Table 3 demonstrates patients with new-onset SLE in both groups were further analysed by using diverse variables (different ages, with or without the use of corticosteroids, NSAIDs or hormonal medications). Interaction analysis was utilized to compare the risk of SLE across different subgroups. For those who were between 30 and 45 years of age, patients with endometriosis had an increased risk of SLE (HR, 3.33; 95% CI 1.42–7.81). There were no significant differences in SLE risks between participants less than 30 years of age and greater than or equal to 45 years of age (HR, 1.76; 95% CI 0.57–5.38 and HR, 1.73; 95% CI 0.61–4.86, respectively; P values for interaction = 0.521). Corticosteroids-free participants (who had never used corticosteroids or used corticosteroids for < 30 days during follow up) who had endometriosis were observed for a higher hazard of SLE (HR, 9.29; 95% CI 2.14–40.25). On the other hand, among corticosteroids users (who had used corticosteroids for ≥ 30 days during follow up), patients with endometriosis were not observed for a higher risk of SLE (HR, 1.45; 95% CI 0.76–2.77; P values for interaction = 0.019). In contrast, a significantly increased risk of SLE for patients with endometriosis was displayed in NSAIDs users (who had used NSAIDs for ≥ 30 days during follow up; HR, 2.51; 95% CI 1.28–4.94), but not in NSAID-free participants (who had never used NSAIDs or used NSAIDs for < 30 days during follow up; HR, 2.09; 95% CI 0.77–5.66; P values for interaction = 0.804). As for hormonal medications, a significant higher risk of SLE was observed in the group of hormonal medication-free participants (who had never used hormonal medications or used hormonal medications for < 30 days during follow up; HR, 2.17; 95% CI 1.14–4.13), but not for hormonal medications users (who had used hormonal medications for ≥ 30 days during follow up; HR, 3.03; 95% CI 0.97–9.53; P values for interaction = 0.651).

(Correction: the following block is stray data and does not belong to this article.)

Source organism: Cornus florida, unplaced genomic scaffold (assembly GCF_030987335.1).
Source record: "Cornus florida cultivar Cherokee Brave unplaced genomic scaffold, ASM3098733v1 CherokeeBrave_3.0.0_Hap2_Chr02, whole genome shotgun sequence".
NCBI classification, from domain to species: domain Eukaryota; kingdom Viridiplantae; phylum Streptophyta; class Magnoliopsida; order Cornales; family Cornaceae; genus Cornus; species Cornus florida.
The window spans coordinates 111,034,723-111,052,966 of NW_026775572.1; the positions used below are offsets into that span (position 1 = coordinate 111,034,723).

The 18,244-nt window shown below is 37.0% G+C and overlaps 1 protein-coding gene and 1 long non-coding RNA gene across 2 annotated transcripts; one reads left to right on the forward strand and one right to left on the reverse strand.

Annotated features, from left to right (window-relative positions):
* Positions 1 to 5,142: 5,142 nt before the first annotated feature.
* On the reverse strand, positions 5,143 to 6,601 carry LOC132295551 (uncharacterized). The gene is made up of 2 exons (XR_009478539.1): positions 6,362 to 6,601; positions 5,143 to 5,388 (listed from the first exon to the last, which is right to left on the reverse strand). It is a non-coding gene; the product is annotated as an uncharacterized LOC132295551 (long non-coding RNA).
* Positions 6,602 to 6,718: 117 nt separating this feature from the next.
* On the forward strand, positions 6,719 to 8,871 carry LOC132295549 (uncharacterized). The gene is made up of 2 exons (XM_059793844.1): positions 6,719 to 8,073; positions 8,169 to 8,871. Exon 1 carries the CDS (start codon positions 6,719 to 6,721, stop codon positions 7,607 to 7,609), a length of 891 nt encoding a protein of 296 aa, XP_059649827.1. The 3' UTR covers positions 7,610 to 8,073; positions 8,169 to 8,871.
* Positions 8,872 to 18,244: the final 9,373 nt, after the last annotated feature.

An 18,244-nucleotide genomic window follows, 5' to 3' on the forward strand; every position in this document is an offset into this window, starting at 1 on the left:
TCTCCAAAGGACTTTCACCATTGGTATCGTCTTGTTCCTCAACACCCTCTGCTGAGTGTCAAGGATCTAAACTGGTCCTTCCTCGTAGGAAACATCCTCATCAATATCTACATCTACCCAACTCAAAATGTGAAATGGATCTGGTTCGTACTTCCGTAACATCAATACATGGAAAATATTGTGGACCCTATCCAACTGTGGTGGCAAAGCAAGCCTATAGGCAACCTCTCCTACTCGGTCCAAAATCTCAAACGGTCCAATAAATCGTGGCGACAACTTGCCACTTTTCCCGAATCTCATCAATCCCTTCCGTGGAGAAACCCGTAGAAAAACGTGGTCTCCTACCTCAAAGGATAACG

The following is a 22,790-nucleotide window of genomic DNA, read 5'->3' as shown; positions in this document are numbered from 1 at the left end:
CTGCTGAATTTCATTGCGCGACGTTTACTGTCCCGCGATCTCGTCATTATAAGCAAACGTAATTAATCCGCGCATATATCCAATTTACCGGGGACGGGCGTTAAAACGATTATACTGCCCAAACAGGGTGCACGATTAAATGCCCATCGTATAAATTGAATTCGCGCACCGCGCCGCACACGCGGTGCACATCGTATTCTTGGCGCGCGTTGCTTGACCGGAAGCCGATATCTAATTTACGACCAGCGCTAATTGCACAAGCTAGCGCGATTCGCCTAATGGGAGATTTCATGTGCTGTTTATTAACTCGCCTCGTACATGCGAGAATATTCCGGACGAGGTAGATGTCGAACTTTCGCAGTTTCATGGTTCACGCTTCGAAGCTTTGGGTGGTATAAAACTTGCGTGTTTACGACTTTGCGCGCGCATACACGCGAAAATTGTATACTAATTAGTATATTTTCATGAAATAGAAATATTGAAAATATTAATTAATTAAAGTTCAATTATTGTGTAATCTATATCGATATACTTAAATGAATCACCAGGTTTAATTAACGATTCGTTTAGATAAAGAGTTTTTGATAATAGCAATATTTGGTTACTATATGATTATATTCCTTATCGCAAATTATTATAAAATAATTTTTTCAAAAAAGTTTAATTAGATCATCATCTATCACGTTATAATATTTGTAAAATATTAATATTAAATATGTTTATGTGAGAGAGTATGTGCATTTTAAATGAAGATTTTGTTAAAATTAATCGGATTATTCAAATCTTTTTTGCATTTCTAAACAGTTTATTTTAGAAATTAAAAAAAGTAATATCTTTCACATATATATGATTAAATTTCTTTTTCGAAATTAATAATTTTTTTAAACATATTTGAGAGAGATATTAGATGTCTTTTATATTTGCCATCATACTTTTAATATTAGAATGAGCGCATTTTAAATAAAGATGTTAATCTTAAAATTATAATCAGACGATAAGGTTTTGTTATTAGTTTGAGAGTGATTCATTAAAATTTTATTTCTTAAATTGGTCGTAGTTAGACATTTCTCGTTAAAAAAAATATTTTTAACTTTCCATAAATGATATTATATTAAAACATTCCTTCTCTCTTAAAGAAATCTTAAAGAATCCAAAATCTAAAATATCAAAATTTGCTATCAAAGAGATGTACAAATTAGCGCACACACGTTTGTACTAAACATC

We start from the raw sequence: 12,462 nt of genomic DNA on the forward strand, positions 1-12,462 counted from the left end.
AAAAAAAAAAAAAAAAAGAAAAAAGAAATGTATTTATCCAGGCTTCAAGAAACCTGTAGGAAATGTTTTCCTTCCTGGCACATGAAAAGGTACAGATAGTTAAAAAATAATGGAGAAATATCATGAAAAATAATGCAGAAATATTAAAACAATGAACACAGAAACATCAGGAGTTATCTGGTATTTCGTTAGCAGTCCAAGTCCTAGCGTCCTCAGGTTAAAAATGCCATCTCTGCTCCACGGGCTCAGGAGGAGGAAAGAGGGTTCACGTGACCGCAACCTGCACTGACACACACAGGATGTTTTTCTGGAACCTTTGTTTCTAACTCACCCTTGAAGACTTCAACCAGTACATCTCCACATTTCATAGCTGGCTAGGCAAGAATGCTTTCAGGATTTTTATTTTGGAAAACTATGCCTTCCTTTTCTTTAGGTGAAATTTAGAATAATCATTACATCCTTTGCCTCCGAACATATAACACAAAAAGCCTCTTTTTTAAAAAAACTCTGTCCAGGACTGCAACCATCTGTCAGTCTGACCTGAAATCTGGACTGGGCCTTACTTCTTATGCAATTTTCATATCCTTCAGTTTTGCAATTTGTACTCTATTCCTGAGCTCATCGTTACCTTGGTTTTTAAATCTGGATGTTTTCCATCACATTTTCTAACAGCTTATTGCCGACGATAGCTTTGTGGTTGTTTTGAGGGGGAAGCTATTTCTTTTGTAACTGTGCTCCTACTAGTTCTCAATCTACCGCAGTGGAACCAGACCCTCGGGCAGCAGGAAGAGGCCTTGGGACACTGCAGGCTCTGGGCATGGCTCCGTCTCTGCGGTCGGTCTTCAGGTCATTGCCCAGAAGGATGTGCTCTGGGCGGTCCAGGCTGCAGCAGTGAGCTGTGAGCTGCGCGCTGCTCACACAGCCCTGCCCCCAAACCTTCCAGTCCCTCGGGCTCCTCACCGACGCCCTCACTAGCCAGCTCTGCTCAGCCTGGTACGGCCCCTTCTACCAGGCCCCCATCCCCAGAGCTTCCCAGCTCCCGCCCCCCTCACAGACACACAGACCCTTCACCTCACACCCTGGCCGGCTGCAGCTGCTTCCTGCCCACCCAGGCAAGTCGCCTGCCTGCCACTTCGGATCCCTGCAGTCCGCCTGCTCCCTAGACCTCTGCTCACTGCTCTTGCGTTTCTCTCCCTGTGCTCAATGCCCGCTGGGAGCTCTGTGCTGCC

Table 3 Subgroup analysis for HRs and 95% CIs of SLE according to different variables.

In Table 4, the endometriosis group was divided into two subgroups, the surgical treatment group (those who had received surgical intervention including laparoscopic surgery, adnexectomy, or hysterectomy) and the non-surgical treatment group (those who did not receive any surgical intervention), to investigate whether surgical interventions affected the risk of SLE in patients with endometriosis. When being compared with the non-endometriosis group, both surgical treatment endometriosis group and non-surgical treatment endometriosis group had a higher risk in SLE (aHR 1.61; 95% CI 0.59–4.36 and aHR 2.55; 95% CI 1.44–4.51, respectively). By further comparing the surgical treatment endometriosis group and non-surgical treatment endometriosis group, no statistically significant difference was found between their risks of SLE (aHR 0.61; 95% CI 0.24–1.58).

Table 4 Cox proportional-hazards model analyses HRs and 95% CIs of SLE for patients with endometriosis with surgical treatment.


The associations between endometriosis and SLE remain obscure due to limited number of relevant cohort studies. One of the earliest research studies was conducted by the Endometriosis Association in 1998. A cross-sectional research study featuring 5500 female patients from the USA showed a prevalence odds ratio of 20.7 (95% CI 14.3–20.9) for SLE18. Nonetheless, this study was limited by its highly self-driven participants and the lack of adjustment for confounders in the statistical analysis. An elevated risk of SLE was confirmed by a 22-year follow-up study featuring nurses with 6434 patients laparoscopically diagnosed with endometriosis (HR 2.03; 95% CI 1.17–3.51)19. Recently, this correlation was also reported by a case–control study using Swedish registers (odds ratio 1.39; 95% CI 1.09–1.78)20. The advantage of this research was its substantial follow-up time, but the lack of matching for specific variables, such as comorbidities, drugs, etc., had become a limitation of this study.

A Danish cohort study did not support the same association as above. This study analysed 9191 patients whose endometriosis were diagnosed by laparoscopy or laparotomy21. There were no significant associations between endometriosis and SLE (standardized incidence ratio = 1.1; 95% CI 0.6–2.1). However, a modest increase in the risk of SLE was mentioned in the study.

The present study is one of the largest cohort studies focusing on the association between endometriosis and SLE in patients from the LHID—a nationwide database from Taiwan with over one million participants. This study reports a significant association between endometriosis and SLE (aHR 2.37; 95% CI 1.35–4.14). By limiting the endometriosis diagnostic criteria to laparoscopic-diagnosed endometriosis, this association still remains. In addition, patients with endometriosis who were corticosteroid-free, NSAIDs-using, hormonal medications-free, or between the age of 30 to 45 have a greater risk in developing SLE. Furthermore, for patients with endometriosis, regardless of whether they received surgical treatment, there was no significant difference in the risk of SLE.